This page last revised 19 May 1998
All quotations from the fiction are taken from the 1988 Picador edition of Chinua Achebes The African Trilogy.
A powerful instrument of control used by the colonizing powers is the instrument of language. Language forms a huge part of the culture of a people - it is through their language that they express their folk tales, myths, proverbs, history. For this reason, the imperial powers invariably attempted to stamp out native languages and replace them with their own. As Ashcroft, Griffiths and Tiffin point out, there are two possible responses to this control - rejection or subversion. (The Post-Colonial Studies Reader, London: Routledge, 1995. 284) While Ngugi Wa Thiongo is famous for advocating outright rejection of the colonialist language, believing that this rejection is central to the anti-imperialist struggle, Chinua Achebe has chosen the idea of subversion rather than rejection. According to Ashcroft, Griffiths and Tiffin, his writing displays a process by which the language is made to bear the weight and texture of a different experience. In doing so it becomes another language. In The African Trilogy, Achebe uses the language of the colonizer to convey the Igbo experience of that colonization. The idioms, proverbs and imagery of these books all invoke his Eastern Nigerian culture, forcing the reader to accept on Achebes (linguistic) terms, the story he has to tell.
Any reader of The African Trilogy comes away with at least a limited knowledge of Igbo words and phrases. Some words such as obi, chi, osu, and egwugwu become assimilated very quickly into this knowledge through the way in which Achebe scatters them casually through the text. Others, which occur less frequently, require translation or a few words of explanation, such as ilo (the village playground), or agbala (woman, or man without title). Proverbs also play a large part in all three books. The English translations provided by Achebe are a personal rendering, attempting to invoke the spirit of the proverb, while retaining a faithfulness to the phraseology and terminology. Oral and communal storytelling traditions are very much a part of the Igbo culture, and Achebe has stressed in the past how these have been an inspiration to him, and admitted that he continually appeals to this oral tradition in his writings, wanting to record and therefore preserve it.
The issue of language is also raised directly throughout The African Trilogy. There is a telling exchange between Obierika and Okonkwo in Things Fall Apart:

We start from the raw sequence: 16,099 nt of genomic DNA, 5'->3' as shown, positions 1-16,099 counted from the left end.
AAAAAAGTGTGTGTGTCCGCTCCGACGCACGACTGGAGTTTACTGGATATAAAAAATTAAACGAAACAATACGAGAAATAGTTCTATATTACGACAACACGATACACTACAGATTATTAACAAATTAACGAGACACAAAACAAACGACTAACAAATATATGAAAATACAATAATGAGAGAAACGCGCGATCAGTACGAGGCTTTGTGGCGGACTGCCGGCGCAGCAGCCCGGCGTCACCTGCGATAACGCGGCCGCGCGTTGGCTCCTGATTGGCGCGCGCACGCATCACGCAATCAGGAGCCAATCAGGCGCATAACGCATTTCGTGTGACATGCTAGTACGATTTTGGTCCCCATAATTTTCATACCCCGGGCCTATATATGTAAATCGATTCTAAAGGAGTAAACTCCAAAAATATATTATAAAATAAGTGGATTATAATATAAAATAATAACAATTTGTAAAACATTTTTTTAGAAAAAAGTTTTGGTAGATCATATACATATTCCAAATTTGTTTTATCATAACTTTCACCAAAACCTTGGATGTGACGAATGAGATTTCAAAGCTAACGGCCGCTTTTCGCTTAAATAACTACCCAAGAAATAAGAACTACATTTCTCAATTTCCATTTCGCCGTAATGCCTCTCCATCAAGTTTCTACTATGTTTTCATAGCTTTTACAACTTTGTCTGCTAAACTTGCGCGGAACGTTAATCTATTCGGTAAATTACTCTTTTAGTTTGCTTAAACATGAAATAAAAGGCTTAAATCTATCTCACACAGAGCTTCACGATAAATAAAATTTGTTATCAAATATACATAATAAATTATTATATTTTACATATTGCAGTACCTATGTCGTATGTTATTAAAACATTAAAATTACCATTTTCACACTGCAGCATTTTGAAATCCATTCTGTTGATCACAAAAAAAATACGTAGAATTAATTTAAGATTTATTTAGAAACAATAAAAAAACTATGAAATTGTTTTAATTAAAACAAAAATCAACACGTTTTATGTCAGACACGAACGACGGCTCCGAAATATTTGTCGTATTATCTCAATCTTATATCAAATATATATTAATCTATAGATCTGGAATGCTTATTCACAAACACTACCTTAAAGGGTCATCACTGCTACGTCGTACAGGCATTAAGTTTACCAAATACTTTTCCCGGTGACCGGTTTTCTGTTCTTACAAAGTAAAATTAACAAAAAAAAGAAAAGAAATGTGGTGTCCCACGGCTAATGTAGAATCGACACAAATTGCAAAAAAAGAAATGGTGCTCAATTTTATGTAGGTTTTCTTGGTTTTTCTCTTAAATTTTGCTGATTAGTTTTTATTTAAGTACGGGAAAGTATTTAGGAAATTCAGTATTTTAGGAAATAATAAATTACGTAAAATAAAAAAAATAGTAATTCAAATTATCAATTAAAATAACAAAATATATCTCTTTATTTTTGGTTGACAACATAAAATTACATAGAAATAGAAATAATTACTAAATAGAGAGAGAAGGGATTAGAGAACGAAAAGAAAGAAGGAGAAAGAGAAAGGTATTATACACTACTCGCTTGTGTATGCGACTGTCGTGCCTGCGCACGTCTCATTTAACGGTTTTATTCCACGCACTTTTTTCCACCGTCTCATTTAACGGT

Does the white man understand our customs about land?
How can he when he does not even speak our tongue? (145)
Achebe is at pains to point out the way in which language can act as a barrier between two cultures. Around thirty years later, in Arrow of God, language is still a barrier to communication, yet the Igbo have been forced to realise that the acquisition of English is crucial to understanding the white man and his religion. Ezeulu sends his son to Oduche to be educated at the missionaries school, reminding him of the importance of knowing what the white man knew : If anyone asks you why you should be sent to learn these new things, tell him that a man must dance the dance prevalent in his time (514) . The outcome of this kind of thinking is seen in the various attitudes towards language in No Longer at Ease. Those who have command over the English language are admired. When Obi is asked to speak at the Umuofia Progressive Union, his speech is delivered through Igbo and also through English, but his audience still seemed highly impressed. They liked good Ibo, but they also admired English (240). Obis feelings towards the language of the colonizer are not so clear cut. While in England he pursues a degree in English, yet:
He spoke Ibo whenever he had the least opportunity of doing so... But when he had to speak in English with a Nigerian student from another tribe he lowered his voice. It was humiliating to have to speak to ones countrymen in a foreign language, especially in the presence of the proud owners of that language. They would naturally assume that one had no language of ones own. (214)
While Achebe himself may share some of these feelings, he is adamant today that the language situation is not solved by taking doctrinaire decisions such as a decision to banish the English language from Nigeria, for example. He is aware of the practical implications of such a decision, admitting You cannot administer Nigeria as it is for one single day without English (Writers Talk: Chinua Achebe interviewed by Nuruddin Farrah). The literary situation may not be as simple as the administrative one. However, Achebe has highlighted the complexity of his multi-lingual society, and his belief that the all-embracing Igbo culture is in fact based on complexities such as these. In The African Trilogy, he has turned this idea around. By combining poetic English prose with Igbo words, phrases and images, he has attempted to make English all-embracing also. Rather than rejecting the colonizers language, he has used it as a medium through which the experiences of the colonized can be communicated.
This page was written by Katharine Slattery. E-mail me with your suggestions.
The Imperial Archive Project is supervised by Leon Litvack. E-mail me with your suggestions.
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